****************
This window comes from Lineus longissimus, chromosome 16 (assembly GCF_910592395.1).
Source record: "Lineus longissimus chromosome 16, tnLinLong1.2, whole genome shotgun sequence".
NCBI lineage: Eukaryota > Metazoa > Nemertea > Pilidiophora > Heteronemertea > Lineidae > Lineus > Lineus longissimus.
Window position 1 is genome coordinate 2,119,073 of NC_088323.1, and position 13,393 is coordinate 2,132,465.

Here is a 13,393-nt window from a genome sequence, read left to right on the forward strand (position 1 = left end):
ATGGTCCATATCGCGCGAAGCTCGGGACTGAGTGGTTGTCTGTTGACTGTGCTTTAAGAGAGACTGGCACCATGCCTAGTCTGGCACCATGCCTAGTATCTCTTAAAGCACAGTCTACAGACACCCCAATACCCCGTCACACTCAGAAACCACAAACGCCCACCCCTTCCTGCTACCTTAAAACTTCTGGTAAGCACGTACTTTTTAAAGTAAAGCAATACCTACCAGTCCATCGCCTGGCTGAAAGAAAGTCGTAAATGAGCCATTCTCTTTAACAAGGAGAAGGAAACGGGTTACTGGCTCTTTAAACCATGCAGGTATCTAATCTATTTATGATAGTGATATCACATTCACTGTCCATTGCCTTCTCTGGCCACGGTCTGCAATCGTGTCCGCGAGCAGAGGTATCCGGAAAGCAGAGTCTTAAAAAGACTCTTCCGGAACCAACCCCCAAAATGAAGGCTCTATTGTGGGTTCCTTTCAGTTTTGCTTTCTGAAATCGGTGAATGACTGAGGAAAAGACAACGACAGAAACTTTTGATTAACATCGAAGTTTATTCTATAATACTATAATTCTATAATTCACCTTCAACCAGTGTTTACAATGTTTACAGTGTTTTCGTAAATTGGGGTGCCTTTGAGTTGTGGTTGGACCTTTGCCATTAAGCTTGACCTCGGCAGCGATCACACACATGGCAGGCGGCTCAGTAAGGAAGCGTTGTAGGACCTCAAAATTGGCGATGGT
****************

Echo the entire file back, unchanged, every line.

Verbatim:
This window comes from Lineus longissimus, chromosome 16 (assembly GCF_910592395.1).
Source record: "Lineus longissimus chromosome 16, tnLinLong1.2, whole genome shotgun sequence".
NCBI lineage: Eukaryota > Metazoa > Nemertea > Pilidiophora > Heteronemertea > Lineidae > Lineus > Lineus longissimus.
Window position 1 is genome coordinate 2,119,073 of NC_088323.1, and position 13,393 is coordinate 2,132,465.

Here is a 13,393-nt window from a genome sequence, read left to right on the forward strand (position 1 = left end):
ATGGTCCATATCGCGCGAAGCTCGGGACTGAGTGGTTGTCTGTTGACTGTGCTTTAAGAGAGACTGGCACCATGCCTAGTCTGGCACCATGCCTAGTATCTCTTAAAGCACAGTCTACAGACACCCCAATACCCCGTCACACTCAGAAACCACAAACGCCCACCCCTTCCTGCTACCTTAAAACTTCTGGTAAGCACGTACTTTTTAAAGTAAAGCAATACCTACCAGTCCATCGCCTGGCTGAAAGAAAGTCGTAAATGAGCCATTCTCTTTAACAAGGAGAAGGAAACGGGTTACTGGCTCTTTAAACCATGCAGGTATCTAATCTATTTATGATAGTGATATCACATTCACTGTCCATTGCCTTCTCTGGCCACGGTCTGCAATCGTGTCCGCGAGCAGAGGTATCCGGAAAGCAGAGTCTTAAAAAGACTCTTCCGGAACCAACCCCCAAAATGAAGGCTCTATTGTGGGTTCCTTTCAGTTTTGCTTTCTGAAATCGGTGAATGACTGAGGAAAAGACAACGACAGAAACTTTTGATTAACATCGAAGTTTATTCTATAATACTATAATTCTATAATTCACCTTCAACCAGTGTTTACAATGTTTACAGTGTTTTCGTAAATTGGGGTGCCTTTGAGTTGTGGTTGGACCTTTGCCATTAAGCTTGACCTCGGCAGCGATCACACACATGGCAGGCGGCTCAGTAAGGAAGCGTTGTAGGACCTCAAAATTGGCGATGGT